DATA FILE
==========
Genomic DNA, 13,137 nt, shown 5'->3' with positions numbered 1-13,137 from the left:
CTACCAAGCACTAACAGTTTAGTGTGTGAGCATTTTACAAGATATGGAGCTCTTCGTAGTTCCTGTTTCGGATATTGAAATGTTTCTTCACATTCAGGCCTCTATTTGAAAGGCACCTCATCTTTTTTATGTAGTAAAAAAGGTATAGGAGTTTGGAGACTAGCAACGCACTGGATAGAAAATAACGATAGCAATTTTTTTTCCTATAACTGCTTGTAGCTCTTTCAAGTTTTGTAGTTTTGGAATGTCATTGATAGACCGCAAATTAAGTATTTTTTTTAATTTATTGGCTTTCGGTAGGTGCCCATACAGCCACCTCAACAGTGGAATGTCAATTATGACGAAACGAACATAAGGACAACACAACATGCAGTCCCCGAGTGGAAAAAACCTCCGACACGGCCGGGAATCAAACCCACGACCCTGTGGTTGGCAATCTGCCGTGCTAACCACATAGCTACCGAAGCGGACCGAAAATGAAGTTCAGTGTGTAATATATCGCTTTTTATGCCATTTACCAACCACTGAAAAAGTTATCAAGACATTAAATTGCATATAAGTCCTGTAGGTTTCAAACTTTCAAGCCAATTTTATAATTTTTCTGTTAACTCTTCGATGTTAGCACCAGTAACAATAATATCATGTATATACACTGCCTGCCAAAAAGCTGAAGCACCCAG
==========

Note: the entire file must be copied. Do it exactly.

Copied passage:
Genomic DNA, 13,137 nt, shown 5'->3' with positions numbered 1-13,137 from the left:
CTACCAAGCACTAACAGTTTAGTGTGTGAGCATTTTACAAGATATGGAGCTCTTCGTAGTTCCTGTTTCGGATATTGAAATGTTTCTTCACATTCAGGCCTCTATTTGAAAGGCACCTCATCTTTTTTATGTAGTAAAAAAGGTATAGGAGTTTGGAGACTAGCAACGCACTGGATAGAAAATAACGATAGCAATTTTTTTTCCTATAACTGCTTGTAGCTCTTTCAAGTTTTGTAGTTTTGGAATGTCATTGATAGACCGCAAATTAAGTATTTTTTTTAATTTATTGGCTTTCGGTAGGTGCCCATACAGCCACCTCAACAGTGGAATGTCAATTATGACGAAACGAACATAAGGACAACACAACATGCAGTCCCCGAGTGGAAAAAACCTCCGACACGGCCGGGAATCAAACCCACGACCCTGTGGTTGGCAATCTGCCGTGCTAACCACATAGCTACCGAAGCGGACCGAAAATGAAGTTCAGTGTGTAATATATCGCTTTTTATGCCATTTACCAACCACTGAAAAAGTTATCAAGACATTAAATTGCATATAAGTCCTGTAGGTTTCAAACTTTCAAGCCAATTTTATAATTTTTCTGTTAACTCTTCGATGTTAGCACCAGTAACAATAATATCATGTATATACACTGCCTGCCAAAAAGCTGAAGCACCCAG